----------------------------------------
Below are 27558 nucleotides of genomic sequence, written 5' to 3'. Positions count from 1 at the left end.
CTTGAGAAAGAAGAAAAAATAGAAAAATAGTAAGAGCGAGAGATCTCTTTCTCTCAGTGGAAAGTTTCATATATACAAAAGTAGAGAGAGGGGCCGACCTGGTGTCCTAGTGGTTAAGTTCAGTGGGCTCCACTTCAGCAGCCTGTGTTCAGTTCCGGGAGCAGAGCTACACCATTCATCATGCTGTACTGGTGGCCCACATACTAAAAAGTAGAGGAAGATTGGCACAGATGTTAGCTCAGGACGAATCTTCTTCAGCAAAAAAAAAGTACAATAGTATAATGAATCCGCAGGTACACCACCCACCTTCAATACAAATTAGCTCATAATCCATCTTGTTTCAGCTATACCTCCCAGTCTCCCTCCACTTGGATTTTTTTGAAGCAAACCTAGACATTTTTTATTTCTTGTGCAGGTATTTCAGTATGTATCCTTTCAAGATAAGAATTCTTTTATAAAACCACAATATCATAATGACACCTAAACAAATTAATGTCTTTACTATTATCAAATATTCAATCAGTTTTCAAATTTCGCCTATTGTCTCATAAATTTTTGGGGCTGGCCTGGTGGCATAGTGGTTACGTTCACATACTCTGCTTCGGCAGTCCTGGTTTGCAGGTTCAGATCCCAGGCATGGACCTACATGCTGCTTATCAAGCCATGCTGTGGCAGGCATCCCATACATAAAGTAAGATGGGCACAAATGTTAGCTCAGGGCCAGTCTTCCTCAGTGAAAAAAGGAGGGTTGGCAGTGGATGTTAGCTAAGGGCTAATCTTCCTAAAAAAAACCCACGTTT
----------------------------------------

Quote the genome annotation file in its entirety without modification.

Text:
Below are 27558 nucleotides of genomic sequence, written 5' to 3'. Positions count from 1 at the left end.
CTTGAGAAAGAAGAAAAAATAGAAAAATAGTAAGAGCGAGAGATCTCTTTCTCTCAGTGGAAAGTTTCATATATACAAAAGTAGAGAGAGGGGCCGACCTGGTGTCCTAGTGGTTAAGTTCAGTGGGCTCCACTTCAGCAGCCTGTGTTCAGTTCCGGGAGCAGAGCTACACCATTCATCATGCTGTACTGGTGGCCCACATACTAAAAAGTAGAGGAAGATTGGCACAGATGTTAGCTCAGGACGAATCTTCTTCAGCAAAAAAAAAGTACAATAGTATAATGAATCCGCAGGTACACCACCCACCTTCAATACAAATTAGCTCATAATCCATCTTGTTTCAGCTATACCTCCCAGTCTCCCTCCACTTGGATTTTTTTGAAGCAAACCTAGACATTTTTTATTTCTTGTGCAGGTATTTCAGTATGTATCCTTTCAAGATAAGAATTCTTTTATAAAACCACAATATCATAATGACACCTAAACAAATTAATGTCTTTACTATTATCAAATATTCAATCAGTTTTCAAATTTCGCCTATTGTCTCATAAATTTTTGGGGCTGGCCTGGTGGCATAGTGGTTACGTTCACATACTCTGCTTCGGCAGTCCTGGTTTGCAGGTTCAGATCCCAGGCATGGACCTACATGCTGCTTATCAAGCCATGCTGTGGCAGGCATCCCATACATAAAGTAAGATGGGCACAAATGTTAGCTCAGGGCCAGTCTTCCTCAGTGAAAAAAGGAGGGTTGGCAGTGGATGTTAGCTAAGGGCTAATCTTCCTAAAAAAAACCCACGTTT